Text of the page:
In a companion paper by Hu et al. [2007. A kinetic mechanism for predicting secondary organic aerosol formation from toluene oxidation in the presence of NOx and natural sunlight. Atmospheric Environment, doi:10.1016/j.atmosenv.2007.04.025], a kinetic mechanism was developed from data generated in the University of North Carolina's (UNC) 270 m3 dual outdoor aerosol smog chamber, to predict secondary organic aerosol (SOA) formation from toluene oxidation in the atmosphere. In this paper, experimental data sets from European Photoreactor (EUPHORE), smog chambers at the California Institute of Technology (Caltech), and the UNC 300 m3 dual-outdoor gas phase chamber were used to evaluate the toluene mechanism. The model simulates SOA formation for the ‘low-NOx’ and ‘mid-NOx’ experiments from EUPHORE chambers reasonably well, but over-predicts SOA mass concentrations for the ‘high-NOx’ run. The model well simulates the SOA mass concentrations observed from the Caltech chambers. Experiments with the three key toluene products, 1,4-butenedial, 4-oxo-2-pentenal and o-cresol in the presence of oxides of nitrogen (NOx) are also simulated by the developed mechanism. The model well predicts the NOx time–concentration profiles and the decay of these two carbonyls, but underestimates ozone (O3) formation for 4-oxo-2-pentenal. It well simulates SOA formation from 1,4-butenedial but overestimates (possibly due to experimental problems) the measured aerosol mass concentrations from 4-oxo-2-pentenal. The model underestimates SOA production from o-cresol, mostly due to its under-prediction of o-cresol decay. The effects of varying temperature, relative humidity, glyoxal uptake, organic nitrate yields, and background seed aerosol concentrations, were also investigated.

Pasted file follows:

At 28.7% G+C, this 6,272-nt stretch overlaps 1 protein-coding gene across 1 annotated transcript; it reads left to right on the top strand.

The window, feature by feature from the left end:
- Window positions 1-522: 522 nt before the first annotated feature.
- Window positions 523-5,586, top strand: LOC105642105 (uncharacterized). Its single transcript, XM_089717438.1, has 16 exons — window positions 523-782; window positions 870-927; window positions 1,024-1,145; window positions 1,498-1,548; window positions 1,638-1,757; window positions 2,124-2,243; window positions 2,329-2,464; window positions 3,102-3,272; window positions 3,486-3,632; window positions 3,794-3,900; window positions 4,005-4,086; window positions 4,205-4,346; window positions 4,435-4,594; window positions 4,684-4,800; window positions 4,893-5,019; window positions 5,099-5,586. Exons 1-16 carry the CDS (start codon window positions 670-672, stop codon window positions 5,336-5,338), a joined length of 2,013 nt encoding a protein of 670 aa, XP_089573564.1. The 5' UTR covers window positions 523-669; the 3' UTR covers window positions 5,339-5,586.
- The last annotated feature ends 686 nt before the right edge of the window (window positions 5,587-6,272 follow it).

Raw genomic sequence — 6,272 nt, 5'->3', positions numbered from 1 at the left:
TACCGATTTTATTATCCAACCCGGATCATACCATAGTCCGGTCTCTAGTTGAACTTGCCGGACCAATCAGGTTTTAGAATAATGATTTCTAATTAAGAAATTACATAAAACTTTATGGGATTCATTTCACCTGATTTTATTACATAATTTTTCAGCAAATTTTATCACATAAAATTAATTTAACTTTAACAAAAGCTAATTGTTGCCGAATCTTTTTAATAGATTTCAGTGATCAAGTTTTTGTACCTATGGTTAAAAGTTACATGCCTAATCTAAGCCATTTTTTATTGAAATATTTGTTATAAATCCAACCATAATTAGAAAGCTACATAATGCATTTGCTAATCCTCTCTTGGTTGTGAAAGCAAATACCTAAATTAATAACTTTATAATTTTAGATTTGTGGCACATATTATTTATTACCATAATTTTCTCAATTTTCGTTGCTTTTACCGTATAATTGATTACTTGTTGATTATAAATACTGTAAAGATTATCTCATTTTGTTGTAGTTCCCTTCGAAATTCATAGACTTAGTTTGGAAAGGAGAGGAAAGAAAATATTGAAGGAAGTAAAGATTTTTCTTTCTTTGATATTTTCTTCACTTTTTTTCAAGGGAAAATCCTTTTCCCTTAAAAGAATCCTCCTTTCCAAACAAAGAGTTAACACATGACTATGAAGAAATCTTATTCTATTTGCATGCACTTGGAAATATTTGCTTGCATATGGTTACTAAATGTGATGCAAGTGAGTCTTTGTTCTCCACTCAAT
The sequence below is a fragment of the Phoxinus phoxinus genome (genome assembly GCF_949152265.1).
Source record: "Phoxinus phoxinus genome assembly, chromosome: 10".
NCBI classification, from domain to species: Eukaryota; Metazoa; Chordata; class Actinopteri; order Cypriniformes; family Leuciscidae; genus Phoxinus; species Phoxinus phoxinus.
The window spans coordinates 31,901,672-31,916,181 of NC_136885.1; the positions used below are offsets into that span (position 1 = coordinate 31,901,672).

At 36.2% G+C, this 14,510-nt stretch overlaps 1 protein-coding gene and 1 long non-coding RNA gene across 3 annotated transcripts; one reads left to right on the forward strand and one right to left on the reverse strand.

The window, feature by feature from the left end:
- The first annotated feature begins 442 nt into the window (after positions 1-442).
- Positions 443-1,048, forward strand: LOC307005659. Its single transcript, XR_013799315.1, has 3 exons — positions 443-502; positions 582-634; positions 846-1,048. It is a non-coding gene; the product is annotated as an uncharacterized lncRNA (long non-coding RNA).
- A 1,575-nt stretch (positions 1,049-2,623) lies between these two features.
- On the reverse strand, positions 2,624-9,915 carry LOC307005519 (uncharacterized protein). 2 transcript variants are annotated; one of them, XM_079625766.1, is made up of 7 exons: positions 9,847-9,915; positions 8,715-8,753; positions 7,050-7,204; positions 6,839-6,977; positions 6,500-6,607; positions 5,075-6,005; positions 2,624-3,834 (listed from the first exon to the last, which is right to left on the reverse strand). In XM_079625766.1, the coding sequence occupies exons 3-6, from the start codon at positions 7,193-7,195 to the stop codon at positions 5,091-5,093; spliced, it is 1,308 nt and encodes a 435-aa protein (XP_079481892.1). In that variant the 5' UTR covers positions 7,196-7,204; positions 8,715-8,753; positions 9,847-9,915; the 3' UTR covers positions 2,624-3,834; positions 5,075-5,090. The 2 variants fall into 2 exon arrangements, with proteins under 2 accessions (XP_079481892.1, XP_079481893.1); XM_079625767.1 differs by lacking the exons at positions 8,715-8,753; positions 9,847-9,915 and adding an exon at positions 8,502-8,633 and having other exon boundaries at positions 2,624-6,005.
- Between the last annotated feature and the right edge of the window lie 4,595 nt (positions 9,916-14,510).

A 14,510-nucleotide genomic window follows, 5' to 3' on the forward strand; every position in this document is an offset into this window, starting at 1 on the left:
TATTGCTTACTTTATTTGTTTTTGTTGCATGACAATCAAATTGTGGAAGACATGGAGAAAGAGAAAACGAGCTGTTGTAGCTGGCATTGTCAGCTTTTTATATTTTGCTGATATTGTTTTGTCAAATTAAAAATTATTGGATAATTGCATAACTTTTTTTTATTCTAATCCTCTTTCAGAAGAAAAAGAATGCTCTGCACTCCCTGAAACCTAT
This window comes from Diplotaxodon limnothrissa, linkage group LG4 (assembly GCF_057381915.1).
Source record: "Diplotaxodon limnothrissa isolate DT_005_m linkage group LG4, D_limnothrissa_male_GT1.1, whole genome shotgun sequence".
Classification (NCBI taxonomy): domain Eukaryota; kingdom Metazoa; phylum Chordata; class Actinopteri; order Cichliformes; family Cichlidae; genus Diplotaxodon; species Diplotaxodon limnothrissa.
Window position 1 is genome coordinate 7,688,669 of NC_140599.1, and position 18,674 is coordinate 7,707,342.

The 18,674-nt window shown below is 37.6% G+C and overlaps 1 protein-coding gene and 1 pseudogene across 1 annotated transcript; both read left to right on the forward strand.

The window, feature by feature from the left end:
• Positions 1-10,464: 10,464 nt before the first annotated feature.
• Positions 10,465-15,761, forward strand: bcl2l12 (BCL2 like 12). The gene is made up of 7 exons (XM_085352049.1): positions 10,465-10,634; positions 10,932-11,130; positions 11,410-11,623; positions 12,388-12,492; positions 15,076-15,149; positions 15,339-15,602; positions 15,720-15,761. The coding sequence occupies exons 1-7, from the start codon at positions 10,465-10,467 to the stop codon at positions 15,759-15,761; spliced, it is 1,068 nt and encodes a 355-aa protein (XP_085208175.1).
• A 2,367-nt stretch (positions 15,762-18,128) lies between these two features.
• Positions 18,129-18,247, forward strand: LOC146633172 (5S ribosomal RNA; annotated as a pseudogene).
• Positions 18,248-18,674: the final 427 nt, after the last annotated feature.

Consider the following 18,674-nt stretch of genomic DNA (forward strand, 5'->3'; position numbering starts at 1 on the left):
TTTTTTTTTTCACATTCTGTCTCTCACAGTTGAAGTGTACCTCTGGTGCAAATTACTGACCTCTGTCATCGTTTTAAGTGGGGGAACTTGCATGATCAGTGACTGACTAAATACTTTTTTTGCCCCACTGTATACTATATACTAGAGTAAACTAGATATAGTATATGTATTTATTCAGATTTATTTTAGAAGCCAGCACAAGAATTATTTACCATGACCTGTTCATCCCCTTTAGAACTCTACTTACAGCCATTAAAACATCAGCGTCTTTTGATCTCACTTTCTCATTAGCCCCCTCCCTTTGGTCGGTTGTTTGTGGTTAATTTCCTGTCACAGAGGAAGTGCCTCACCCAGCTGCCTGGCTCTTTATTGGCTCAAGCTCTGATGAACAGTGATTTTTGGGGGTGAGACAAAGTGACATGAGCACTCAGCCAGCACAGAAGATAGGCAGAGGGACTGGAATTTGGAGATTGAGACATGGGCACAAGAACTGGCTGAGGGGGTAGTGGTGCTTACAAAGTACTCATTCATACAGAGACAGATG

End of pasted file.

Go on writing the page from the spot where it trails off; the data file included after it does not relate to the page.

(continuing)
- kinetic mechanism
- aerosol modelling
- secondary organic aerosol (SOA)